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Industry observation — can Nigeria’s collapsed textile industry be revived?

Industry observation — can Nigeria’s collapsed textile industry be revived?

2021 is a magical year and the most complicated year for the global economy. In this year, we have experienced wave after wave of tests such as raw materials, sea freight, rising exchange rate, double carbon policy, and power cut-off and restriction. Entering 2022, the global economic development still faces many unstable factors.
From the domestic point of view, the epidemic situation in Beijing and Shanghai is repeated, and the production and operation of enterprises are in a disadvantageous position; On the other hand, insufficient domestic market demand may further increase import pressure. Internationally, the strain of the COVID-19 virus continues to mutate and the global economic pressure has increased significantly; International political affairs, the war between Russia and Ukraine, and the sharp rise in raw material prices have brought more uncertainties to the future development of the world.

What will be the international market situation in 2022? Where should domestic enterprises go in 2022?
In the face of the complex and changeable situation, the Asia, Europe and America chapters of the “global textile in action” series of planning reports will focus on the development trends of the textile industry in countries and regions around the world, provide more diversified overseas perspectives for domestic textile peers, and work with enterprises to overcome difficulties, find countermeasures, and strive to achieve the goal of trade growth.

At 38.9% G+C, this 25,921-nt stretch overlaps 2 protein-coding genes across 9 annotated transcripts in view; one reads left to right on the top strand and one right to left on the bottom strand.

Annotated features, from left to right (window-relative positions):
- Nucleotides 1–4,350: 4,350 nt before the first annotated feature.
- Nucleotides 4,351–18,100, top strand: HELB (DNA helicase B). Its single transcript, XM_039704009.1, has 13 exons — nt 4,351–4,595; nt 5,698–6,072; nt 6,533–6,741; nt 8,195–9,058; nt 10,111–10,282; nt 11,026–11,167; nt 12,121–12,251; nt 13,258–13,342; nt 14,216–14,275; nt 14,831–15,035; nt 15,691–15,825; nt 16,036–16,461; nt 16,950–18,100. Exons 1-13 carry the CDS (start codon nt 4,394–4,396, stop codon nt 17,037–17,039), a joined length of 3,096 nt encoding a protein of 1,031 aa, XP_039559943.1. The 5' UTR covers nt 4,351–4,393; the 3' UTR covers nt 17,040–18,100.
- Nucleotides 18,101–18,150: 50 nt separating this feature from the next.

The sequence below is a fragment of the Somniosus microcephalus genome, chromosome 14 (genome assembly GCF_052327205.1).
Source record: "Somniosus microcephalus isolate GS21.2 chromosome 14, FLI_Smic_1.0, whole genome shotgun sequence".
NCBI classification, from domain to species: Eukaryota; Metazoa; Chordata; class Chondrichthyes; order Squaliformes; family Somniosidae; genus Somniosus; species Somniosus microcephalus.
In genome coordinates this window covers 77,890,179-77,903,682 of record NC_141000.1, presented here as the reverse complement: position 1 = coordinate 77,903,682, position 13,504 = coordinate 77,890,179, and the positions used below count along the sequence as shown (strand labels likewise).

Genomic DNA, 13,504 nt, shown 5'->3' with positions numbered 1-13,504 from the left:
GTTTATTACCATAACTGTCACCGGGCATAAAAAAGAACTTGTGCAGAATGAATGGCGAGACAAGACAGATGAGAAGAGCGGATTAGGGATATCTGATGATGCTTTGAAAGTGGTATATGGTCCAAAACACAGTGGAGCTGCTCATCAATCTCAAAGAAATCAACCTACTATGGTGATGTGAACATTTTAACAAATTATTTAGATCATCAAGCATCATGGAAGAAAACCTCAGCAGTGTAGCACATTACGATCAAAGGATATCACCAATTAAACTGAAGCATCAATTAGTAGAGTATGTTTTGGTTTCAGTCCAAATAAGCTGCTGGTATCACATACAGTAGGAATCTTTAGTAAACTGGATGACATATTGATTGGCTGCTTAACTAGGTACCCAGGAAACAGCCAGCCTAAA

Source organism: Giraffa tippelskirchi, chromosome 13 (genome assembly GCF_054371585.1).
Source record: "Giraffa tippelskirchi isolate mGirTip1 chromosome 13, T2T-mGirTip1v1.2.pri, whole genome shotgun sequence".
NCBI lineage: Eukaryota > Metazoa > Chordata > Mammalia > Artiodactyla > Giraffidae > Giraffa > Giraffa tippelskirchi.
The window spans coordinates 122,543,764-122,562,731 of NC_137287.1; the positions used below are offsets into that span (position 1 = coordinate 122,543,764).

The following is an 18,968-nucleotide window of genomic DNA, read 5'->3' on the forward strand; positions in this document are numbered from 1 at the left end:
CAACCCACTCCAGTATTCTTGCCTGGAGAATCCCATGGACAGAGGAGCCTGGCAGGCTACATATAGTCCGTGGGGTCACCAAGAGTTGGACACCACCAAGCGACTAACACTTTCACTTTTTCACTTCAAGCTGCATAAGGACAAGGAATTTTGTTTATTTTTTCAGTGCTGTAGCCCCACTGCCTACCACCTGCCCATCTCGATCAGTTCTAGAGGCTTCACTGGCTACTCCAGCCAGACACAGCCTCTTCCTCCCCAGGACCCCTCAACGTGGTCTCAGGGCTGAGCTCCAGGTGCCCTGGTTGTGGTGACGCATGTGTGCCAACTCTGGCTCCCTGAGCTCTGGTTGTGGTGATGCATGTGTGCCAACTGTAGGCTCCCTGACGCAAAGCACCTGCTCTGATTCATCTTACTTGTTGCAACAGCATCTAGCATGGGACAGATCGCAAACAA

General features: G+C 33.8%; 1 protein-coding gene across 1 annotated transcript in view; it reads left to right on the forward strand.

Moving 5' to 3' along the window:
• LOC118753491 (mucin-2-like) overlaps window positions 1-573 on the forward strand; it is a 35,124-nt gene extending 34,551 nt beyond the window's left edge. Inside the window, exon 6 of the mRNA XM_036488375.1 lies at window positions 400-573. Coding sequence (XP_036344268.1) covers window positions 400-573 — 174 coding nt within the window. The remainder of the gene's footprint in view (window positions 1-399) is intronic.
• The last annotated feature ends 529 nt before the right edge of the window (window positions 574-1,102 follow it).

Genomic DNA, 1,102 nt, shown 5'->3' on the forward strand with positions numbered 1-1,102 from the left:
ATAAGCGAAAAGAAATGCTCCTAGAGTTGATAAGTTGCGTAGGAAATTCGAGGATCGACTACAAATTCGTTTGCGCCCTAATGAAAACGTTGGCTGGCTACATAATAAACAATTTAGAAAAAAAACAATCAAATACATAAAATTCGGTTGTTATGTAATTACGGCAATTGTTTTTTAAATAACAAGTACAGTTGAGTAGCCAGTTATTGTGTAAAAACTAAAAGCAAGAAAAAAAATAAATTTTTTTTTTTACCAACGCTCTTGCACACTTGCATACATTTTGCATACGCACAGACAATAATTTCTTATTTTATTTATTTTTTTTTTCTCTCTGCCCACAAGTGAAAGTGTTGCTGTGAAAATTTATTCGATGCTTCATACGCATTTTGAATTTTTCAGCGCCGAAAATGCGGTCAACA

Historically, Nigeria’s textile industry mainly refers to the ancient cottage industry. During the golden development period from 1980 to 1990, Nigeria was famous throughout West Africa for its booming textile industry, with an annual growth rate of 67%, covering the entire process of textile production. At that time, the industry had the most advanced textile machinery, far exceeding other countries in sub Saharan Africa, and the total amount of textile machinery also exceeded the sum of other African countries in sub Saharan Africa.
e1However, due to the lagging development of infrastructure in Nigeria, especially the shortage of power supply, high financing cost and outdated production technology, the textile industry now provides less than 20000 jobs for the country. Several attempts by the government to restore the industry through fiscal policy and monetary intervention have also failed miserably. At present, the textile industry in Nigeria is still facing a bad business environment.
1.95% of textiles come from China
In 2021, Nigeria imported goods from China worth US $22.64 billion, accounting for about 16% of the total imports of the African continent from China. Among them, the import of textiles was 3.59 billion US dollars, with a growth rate of 36.1%. Nigeria is also one of the top five export markets of China’s eight categories of printing and dyeing products. In 2021, the export volume will be more than 1 billion meters, with a year-on-year growth rate of more than 20%. Nigeria maintains its status as the largest export country and the second largest trading partner to Africa.
e2Nigeria made efforts to take advantage of African Growth and Opportunity Act (AGOA) but this could not materialize because of the cost of production. With zero duty into American market it cannot compete with Asian countries who are to export into U.S. at 10 percent duty.